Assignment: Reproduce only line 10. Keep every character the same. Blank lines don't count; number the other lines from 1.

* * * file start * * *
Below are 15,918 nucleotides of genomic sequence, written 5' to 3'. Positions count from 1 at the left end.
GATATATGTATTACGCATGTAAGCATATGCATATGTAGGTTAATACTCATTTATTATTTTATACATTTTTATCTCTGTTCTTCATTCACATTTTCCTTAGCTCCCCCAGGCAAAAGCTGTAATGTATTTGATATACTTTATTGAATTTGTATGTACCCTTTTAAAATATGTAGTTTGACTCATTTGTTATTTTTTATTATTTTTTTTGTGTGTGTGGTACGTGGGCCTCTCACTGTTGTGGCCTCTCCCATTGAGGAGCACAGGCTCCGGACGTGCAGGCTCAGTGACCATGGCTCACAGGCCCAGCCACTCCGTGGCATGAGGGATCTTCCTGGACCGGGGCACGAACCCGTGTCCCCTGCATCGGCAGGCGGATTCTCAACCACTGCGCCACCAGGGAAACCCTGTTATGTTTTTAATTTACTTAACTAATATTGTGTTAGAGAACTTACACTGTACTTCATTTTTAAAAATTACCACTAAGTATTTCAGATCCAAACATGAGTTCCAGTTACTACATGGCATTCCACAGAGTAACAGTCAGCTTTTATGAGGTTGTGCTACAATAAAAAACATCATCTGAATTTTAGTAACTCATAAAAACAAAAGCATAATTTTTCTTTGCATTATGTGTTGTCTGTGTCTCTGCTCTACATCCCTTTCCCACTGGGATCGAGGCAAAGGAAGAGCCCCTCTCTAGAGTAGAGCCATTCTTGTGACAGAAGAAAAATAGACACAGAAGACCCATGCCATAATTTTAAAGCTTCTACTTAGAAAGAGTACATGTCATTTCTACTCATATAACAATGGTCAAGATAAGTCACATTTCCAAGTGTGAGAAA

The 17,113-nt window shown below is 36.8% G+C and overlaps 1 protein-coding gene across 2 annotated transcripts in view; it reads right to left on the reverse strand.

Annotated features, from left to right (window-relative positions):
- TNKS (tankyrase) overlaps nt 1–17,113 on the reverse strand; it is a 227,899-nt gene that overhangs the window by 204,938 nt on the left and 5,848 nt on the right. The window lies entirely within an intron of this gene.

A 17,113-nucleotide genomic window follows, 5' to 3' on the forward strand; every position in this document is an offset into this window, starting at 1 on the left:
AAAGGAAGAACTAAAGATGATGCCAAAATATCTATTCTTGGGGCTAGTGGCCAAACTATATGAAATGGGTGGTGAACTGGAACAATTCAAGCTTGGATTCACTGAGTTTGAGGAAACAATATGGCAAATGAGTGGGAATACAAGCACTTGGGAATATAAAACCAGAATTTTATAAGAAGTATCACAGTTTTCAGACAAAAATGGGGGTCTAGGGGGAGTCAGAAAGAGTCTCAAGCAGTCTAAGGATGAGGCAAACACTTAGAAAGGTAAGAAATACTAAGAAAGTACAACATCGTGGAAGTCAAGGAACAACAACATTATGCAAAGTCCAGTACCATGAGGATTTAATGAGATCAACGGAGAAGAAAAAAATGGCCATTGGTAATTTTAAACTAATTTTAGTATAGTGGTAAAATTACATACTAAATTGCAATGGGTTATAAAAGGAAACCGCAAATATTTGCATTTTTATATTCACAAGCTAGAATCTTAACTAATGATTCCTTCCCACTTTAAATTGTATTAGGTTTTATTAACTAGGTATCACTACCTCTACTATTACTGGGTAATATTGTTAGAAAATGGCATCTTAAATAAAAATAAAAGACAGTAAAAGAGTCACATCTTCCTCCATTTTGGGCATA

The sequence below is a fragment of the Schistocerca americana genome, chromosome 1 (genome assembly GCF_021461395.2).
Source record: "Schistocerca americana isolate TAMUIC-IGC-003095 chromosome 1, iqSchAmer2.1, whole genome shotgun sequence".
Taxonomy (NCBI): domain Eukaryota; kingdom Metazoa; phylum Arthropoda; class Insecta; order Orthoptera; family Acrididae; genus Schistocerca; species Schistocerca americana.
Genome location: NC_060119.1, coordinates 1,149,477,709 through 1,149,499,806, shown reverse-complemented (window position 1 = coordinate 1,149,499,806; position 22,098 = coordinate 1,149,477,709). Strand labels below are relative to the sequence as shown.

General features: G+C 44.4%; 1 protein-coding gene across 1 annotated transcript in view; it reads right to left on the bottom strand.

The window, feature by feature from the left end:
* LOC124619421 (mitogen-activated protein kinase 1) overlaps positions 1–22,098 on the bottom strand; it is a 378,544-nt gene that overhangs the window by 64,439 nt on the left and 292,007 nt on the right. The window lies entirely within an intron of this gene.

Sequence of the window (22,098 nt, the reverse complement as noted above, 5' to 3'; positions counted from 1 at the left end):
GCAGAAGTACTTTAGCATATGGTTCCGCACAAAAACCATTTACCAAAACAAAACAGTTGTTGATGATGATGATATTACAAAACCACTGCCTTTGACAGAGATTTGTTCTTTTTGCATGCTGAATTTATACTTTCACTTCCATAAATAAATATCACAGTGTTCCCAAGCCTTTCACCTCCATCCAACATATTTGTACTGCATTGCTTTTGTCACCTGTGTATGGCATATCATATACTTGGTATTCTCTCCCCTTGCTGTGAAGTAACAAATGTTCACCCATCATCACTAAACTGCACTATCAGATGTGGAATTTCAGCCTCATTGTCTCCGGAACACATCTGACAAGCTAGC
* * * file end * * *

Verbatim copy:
Taxonomy (NCBI): domain Eukaryota; kingdom Metazoa; phylum Arthropoda; class Insecta; order Orthoptera; family Acrididae; genus Schistocerca; species Schistocerca americana.